A recent note from S&P Global Market Intelligence places the financial payments M&A spree into context. Transactions inked in the two months trailing were roughly flat in deal value, while volume lagged a year-long high set in March, the same month that saw Thoma Bravo acquire Calypso Technology for $3.75 billion. Do these market stutters in deal value and volume represent a shift in the fintech market?
S&P’s short answer is ‘no.’ And there’s several indicators to support that view.
The search for scale is expected to drive acquirers just as niche payment providers adversely impacted by the pandemic become willing sellers, the note says. Deal volume to date has shown a roughly upward trajectory, while deal value was buoyed last year by a few mega mergers. S&P Global’s $40 billion acquisition of IHS Markit in November, paired with Intercontinental Exchange’s $11 billion purchase of Ellie Mae are two of the outliers at the upper end of the scale.
If valuations are any indication, the market is still bullish on the sector. Payment card issuer Marqeta soared 13 percent on its market debut earlier this month. A blockbuster trading debut for Marqeta could provide further confidence that middle market private equity have scope to build platforms of their own for a solid exit. Many payments deals have hovered in a range accessible to middle market funds, and Marqeta’s upcoming capital infusion will array it among industry players with deep pockets and incentives to remain technologically relevant.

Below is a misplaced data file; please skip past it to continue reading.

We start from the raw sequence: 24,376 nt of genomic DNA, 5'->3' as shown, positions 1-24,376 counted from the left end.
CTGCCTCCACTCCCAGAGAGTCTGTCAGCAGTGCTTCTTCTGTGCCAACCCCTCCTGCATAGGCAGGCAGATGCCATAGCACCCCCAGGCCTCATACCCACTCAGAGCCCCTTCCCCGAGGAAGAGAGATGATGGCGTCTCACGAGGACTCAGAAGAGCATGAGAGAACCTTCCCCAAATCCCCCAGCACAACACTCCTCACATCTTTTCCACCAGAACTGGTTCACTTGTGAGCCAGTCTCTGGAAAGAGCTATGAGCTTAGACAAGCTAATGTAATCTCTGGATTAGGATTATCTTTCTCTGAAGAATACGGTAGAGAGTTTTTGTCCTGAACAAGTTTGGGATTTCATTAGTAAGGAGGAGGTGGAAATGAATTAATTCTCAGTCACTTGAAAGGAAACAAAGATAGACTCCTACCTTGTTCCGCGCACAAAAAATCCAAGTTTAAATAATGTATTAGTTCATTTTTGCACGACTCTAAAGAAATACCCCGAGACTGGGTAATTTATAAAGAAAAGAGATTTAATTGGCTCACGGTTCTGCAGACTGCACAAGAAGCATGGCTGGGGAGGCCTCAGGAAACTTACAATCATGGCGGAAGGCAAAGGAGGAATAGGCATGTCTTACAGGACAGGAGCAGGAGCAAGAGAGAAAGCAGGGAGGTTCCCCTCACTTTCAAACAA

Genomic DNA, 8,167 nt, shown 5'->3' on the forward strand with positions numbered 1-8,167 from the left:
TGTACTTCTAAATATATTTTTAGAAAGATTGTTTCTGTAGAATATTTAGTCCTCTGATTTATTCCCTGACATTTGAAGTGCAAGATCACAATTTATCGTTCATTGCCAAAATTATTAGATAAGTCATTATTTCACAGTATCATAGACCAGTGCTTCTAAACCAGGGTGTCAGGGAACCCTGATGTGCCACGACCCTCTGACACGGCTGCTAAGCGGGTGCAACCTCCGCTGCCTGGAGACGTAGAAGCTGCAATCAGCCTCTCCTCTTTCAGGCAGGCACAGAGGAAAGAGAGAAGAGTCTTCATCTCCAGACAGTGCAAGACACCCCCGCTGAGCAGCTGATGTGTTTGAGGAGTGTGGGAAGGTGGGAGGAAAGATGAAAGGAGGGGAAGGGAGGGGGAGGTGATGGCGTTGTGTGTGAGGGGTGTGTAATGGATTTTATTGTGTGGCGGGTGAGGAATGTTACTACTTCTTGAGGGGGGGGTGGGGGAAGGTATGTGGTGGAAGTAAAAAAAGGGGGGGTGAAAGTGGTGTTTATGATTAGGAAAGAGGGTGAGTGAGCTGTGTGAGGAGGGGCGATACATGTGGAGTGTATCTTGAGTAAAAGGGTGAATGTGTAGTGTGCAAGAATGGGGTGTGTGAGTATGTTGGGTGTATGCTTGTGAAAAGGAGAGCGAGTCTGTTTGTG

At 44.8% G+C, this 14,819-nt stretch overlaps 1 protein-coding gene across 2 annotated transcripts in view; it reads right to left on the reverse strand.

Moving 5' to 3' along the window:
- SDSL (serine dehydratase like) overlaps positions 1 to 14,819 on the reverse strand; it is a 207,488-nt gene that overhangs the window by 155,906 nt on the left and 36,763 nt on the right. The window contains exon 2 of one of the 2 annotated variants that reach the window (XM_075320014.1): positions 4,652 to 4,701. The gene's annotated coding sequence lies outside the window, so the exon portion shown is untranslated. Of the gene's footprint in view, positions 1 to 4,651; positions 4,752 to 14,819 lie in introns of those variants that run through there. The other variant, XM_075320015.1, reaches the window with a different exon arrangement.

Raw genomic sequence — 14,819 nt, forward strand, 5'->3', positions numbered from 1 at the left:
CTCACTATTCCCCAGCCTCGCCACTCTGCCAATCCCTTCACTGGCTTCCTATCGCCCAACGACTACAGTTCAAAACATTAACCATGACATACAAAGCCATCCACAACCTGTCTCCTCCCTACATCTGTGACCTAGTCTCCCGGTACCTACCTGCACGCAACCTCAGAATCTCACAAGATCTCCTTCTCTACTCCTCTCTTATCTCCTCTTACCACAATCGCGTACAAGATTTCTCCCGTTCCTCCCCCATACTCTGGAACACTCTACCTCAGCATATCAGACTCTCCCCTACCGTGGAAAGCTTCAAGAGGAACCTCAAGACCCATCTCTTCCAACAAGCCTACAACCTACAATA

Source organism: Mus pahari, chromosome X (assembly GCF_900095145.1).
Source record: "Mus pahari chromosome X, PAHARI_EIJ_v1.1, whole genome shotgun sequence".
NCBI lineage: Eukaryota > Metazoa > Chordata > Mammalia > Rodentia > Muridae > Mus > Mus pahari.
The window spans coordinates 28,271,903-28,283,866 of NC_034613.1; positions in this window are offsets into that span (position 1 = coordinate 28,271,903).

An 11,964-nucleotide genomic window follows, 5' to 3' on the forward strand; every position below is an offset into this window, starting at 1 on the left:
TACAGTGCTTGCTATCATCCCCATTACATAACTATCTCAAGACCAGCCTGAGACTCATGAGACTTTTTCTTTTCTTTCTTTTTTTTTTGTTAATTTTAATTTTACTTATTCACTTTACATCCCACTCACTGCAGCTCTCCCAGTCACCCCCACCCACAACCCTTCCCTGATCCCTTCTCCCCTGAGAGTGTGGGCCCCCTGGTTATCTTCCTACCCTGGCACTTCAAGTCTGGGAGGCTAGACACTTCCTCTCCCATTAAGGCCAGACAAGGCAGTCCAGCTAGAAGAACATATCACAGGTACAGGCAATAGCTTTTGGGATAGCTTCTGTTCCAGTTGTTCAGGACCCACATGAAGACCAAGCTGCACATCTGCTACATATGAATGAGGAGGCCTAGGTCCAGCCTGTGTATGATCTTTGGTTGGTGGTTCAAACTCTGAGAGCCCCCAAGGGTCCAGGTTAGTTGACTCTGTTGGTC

Meanwhile, there is rationale for future deals in both payments consolidation and exposure to new markets. Scaling into a new sector or geographical area could continue to motivate acquirers intent on leveraging platforms for which incremental transaction processing costs little. Buyers could also look to get closer to their customers through acquisitions in adjacent markets.
A slight slowdown might not mean the party is over yet.